Breakout Or Fake Out?

by: Wall Street Sector Selector

A roller coaster week ends flat and leaves more questions than answers

Last week’s roller coaster ride took investors on a dizzying ride as global markets struggled for direction and remained within the recent tight trading range.

On My Wall Street Radar

The fundamentals were mostly terrible, but markets shook off bad economic news and central bank inaction to focus instead on promises for better days and a better than expected jobs report.

chart courtesy of

In the point and figure chart above we see how the rally took prices back to recent resistance levels but the buy signal remains intact with an upside target of 1550. Heavy resistance is at 1400 while support is at 1360 and even stronger support at the bullish support line at 1350. A break below that would be a major trend change to the bearish side.

For the week, the Dow Jones Industrial Average (NYSEARCA:DIA) was up 0.2%, the S&P 500 (NYSEARCA:SPY) gained 0.4%, the Nasdaq 100 (NASDAQ:QQQ) advanced 0.3% and the Russell 2000 (NYSEARCA:IWM) declined 1.0%.

U.S. Treasuries (NYSEARCA:IEF) declined on the week.

So we remain locked in the recent trading range but with a slight bias to the upside that would be further confirmed with a break above current levels. Expect more volatility and choppy conditions ahead.

View From the Summit

Last week’s headline makers were the Federal Reserve standing pat and Mario Draghi saying that his European Central Bank was going to come up with a plan to buy Spanish and Italian bonds. At first the markets didn’t like the news, but rallied hard on Friday on speculation that European governments would rally around Spain and Italy to save the European Union. Further support came from Greece where new pledges of austerity bolstered confidence that the country would continue to be kept on European life support.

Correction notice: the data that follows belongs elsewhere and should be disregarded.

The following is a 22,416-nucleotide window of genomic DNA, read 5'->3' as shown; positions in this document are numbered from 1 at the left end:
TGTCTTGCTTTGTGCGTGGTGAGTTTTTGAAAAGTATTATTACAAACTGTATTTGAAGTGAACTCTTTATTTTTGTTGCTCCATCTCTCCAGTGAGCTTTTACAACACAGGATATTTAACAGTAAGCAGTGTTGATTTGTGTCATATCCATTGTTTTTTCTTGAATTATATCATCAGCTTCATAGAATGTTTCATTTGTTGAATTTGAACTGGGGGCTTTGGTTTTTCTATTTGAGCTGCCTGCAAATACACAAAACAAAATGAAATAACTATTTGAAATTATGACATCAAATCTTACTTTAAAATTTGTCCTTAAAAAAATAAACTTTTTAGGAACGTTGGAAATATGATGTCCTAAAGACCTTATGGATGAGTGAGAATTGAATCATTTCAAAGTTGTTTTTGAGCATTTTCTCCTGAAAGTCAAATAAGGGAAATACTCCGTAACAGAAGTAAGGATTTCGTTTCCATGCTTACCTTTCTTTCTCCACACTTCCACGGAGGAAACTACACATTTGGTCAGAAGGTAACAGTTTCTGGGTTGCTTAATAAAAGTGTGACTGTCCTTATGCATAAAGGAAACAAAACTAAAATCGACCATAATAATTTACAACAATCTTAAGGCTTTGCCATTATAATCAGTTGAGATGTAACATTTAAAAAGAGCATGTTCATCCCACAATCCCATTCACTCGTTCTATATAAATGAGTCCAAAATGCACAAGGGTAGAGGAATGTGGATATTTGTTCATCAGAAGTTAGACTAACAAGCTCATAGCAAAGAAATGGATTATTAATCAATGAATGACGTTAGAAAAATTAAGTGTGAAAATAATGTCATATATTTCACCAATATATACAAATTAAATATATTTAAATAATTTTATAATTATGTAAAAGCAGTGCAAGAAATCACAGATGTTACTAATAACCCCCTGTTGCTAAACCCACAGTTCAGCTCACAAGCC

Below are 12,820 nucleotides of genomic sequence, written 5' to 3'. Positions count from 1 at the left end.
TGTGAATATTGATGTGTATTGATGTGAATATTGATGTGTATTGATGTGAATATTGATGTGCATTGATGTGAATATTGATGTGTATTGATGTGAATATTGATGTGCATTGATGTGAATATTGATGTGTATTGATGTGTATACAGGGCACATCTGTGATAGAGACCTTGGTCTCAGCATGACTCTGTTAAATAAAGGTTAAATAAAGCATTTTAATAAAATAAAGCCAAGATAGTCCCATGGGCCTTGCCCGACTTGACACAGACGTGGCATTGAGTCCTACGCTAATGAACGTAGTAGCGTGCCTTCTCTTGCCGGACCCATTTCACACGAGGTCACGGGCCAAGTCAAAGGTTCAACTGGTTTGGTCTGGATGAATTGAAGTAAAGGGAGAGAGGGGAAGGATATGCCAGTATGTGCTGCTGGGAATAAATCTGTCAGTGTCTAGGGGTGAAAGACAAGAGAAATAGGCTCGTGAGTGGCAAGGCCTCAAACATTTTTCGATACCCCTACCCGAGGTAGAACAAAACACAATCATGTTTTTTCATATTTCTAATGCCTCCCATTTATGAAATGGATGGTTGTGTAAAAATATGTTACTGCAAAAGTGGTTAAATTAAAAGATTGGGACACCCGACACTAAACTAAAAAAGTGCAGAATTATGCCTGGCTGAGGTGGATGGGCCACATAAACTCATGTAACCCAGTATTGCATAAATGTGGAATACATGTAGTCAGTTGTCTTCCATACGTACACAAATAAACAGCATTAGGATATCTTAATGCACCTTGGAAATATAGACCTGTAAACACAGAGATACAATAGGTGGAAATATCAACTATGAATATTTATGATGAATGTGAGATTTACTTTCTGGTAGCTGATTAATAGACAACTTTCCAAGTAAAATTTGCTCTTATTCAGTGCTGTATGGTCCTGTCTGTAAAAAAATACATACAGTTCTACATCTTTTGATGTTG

July payrolls were the good news on Friday as the number came in at a better than expected 163,000 compared to last month’s weak 64,000, however, overall unemployment edged up to 8.3%. ISM made a slight advance along with consumer confidence.

On the negative side of the ledger, global PMIs continue to drop, construction spending in the U.S. dropped, car sales and factory orders were down and ISM remains in contraction mode. After a heavy data week, this week is light on economic reports with job openings on Tuesday, weekly jobless and wholesale inventories on Thursday and import prices Friday.

So the question remains, “is recent market action the start of a breakout or another fake out?” The answer depends upon what the central banks do and on words from Dr. Bernanke and Mario Draghi. Nothing else really matters in this momentum driven world where fundamentals remain weak, economies slow and profits decline. Looking ahead, we see the Federal Reserve Jackson Hole meeting August 25-27 and the FOMC meeting September 12-13, where many analysts expect Dr. Bernanke to launch the next round of quantitative easing to attack slow growth and stubbornly high unemployment.

Bottom line: Market players clearly expect central bank intervention to boost markets higher. If they get it, the rally will likely continue, if not, the most probable outcome would be a sharp break to the downside.

Disclosure: Wall Street Sector Selector actively trades a wide range of exchange traded funds and positions can change at any time.